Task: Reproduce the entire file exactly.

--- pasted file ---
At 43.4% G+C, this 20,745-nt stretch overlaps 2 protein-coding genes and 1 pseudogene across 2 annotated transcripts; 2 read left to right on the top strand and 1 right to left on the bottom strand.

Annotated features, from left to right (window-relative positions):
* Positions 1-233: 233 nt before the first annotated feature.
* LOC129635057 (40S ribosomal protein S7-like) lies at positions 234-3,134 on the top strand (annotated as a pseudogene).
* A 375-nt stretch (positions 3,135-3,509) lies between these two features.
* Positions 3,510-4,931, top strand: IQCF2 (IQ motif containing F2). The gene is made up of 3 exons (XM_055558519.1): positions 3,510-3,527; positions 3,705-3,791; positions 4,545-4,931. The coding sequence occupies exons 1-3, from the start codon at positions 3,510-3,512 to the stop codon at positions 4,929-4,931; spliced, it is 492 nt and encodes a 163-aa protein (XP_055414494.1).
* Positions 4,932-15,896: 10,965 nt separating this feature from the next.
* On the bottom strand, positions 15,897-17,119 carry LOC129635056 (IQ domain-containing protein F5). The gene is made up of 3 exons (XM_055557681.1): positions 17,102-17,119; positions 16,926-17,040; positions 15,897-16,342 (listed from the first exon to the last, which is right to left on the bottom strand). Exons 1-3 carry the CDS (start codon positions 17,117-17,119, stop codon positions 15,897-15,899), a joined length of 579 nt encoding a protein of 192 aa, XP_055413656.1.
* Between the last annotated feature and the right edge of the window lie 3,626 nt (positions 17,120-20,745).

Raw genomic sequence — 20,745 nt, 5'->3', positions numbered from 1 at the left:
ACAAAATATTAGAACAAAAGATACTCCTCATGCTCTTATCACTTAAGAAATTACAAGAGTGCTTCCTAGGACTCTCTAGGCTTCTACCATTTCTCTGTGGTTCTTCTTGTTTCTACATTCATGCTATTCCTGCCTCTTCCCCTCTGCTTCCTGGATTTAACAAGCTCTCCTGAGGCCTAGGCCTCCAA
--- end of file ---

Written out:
At 43.4% G+C, this 20,745-nt stretch overlaps 2 protein-coding genes and 1 pseudogene across 2 annotated transcripts; 2 read left to right on the top strand and 1 right to left on the bottom strand.

Annotated features, from left to right (window-relative positions):
* Positions 1-233: 233 nt before the first annotated feature.
* LOC129635057 (40S ribosomal protein S7-like) lies at positions 234-3,134 on the top strand (annotated as a pseudogene).
* A 375-nt stretch (positions 3,135-3,509) lies between these two features.
* Positions 3,510-4,931, top strand: IQCF2 (IQ motif containing F2). The gene is made up of 3 exons (XM_055558519.1): positions 3,510-3,527; positions 3,705-3,791; positions 4,545-4,931. The coding sequence occupies exons 1-3, from the start codon at positions 3,510-3,512 to the stop codon at positions 4,929-4,931; spliced, it is 492 nt and encodes a 163-aa protein (XP_055414494.1).
* Positions 4,932-15,896: 10,965 nt separating this feature from the next.
* On the bottom strand, positions 15,897-17,119 carry LOC129635056 (IQ domain-containing protein F5). The gene is made up of 3 exons (XM_055557681.1): positions 17,102-17,119; positions 16,926-17,040; positions 15,897-16,342 (listed from the first exon to the last, which is right to left on the bottom strand). Exons 1-3 carry the CDS (start codon positions 17,117-17,119, stop codon positions 15,897-15,899), a joined length of 579 nt encoding a protein of 192 aa, XP_055413656.1.
* Between the last annotated feature and the right edge of the window lie 3,626 nt (positions 17,120-20,745).

Raw genomic sequence — 20,745 nt, 5'->3', positions numbered from 1 at the left:
ACAAAATATTAGAACAAAAGATACTCCTCATGCTCTTATCACTTAAGAAATTACAAGAGTGCTTCCTAGGACTCTCTAGGCTTCTACCATTTCTCTGTGGTTCTTCTTGTTTCTACATTCATGCTATTCCTGCCTCTTCCCCTCTGCTTCCTGGATTTAACAAGCTCTCCTGAGGCCTAGGCCTCCAA